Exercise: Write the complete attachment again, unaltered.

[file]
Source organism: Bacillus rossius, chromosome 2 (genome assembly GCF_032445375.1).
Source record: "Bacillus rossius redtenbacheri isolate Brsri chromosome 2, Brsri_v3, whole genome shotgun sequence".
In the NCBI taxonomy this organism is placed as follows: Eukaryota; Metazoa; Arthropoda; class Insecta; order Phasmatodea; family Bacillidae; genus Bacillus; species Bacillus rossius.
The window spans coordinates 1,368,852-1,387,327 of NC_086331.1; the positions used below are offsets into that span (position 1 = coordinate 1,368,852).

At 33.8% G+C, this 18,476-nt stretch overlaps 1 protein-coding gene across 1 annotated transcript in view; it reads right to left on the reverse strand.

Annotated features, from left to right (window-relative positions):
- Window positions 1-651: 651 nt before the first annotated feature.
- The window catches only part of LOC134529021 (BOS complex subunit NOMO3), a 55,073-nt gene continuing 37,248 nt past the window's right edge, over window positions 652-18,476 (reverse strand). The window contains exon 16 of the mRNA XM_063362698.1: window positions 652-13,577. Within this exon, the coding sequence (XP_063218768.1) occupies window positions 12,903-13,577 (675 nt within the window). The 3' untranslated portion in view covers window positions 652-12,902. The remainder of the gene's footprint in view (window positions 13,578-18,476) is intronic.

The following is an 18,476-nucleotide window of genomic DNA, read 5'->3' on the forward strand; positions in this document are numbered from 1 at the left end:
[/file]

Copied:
Source organism: Bacillus rossius, chromosome 2 (genome assembly GCF_032445375.1).
Source record: "Bacillus rossius redtenbacheri isolate Brsri chromosome 2, Brsri_v3, whole genome shotgun sequence".
In the NCBI taxonomy this organism is placed as follows: Eukaryota; Metazoa; Arthropoda; class Insecta; order Phasmatodea; family Bacillidae; genus Bacillus; species Bacillus rossius.
The window spans coordinates 1,368,852-1,387,327 of NC_086331.1; the positions used below are offsets into that span (position 1 = coordinate 1,368,852).

At 33.8% G+C, this 18,476-nt stretch overlaps 1 protein-coding gene across 1 annotated transcript in view; it reads right to left on the reverse strand.

Annotated features, from left to right (window-relative positions):
- Window positions 1-651: 651 nt before the first annotated feature.
- The window catches only part of LOC134529021 (BOS complex subunit NOMO3), a 55,073-nt gene continuing 37,248 nt past the window's right edge, over window positions 652-18,476 (reverse strand). The window contains exon 16 of the mRNA XM_063362698.1: window positions 652-13,577. Within this exon, the coding sequence (XP_063218768.1) occupies window positions 12,903-13,577 (675 nt within the window). The 3' untranslated portion in view covers window positions 652-12,902. The remainder of the gene's footprint in view (window positions 13,578-18,476) is intronic.

The following is an 18,476-nucleotide window of genomic DNA, read 5'->3' on the forward strand; positions in this document are numbered from 1 at the left end: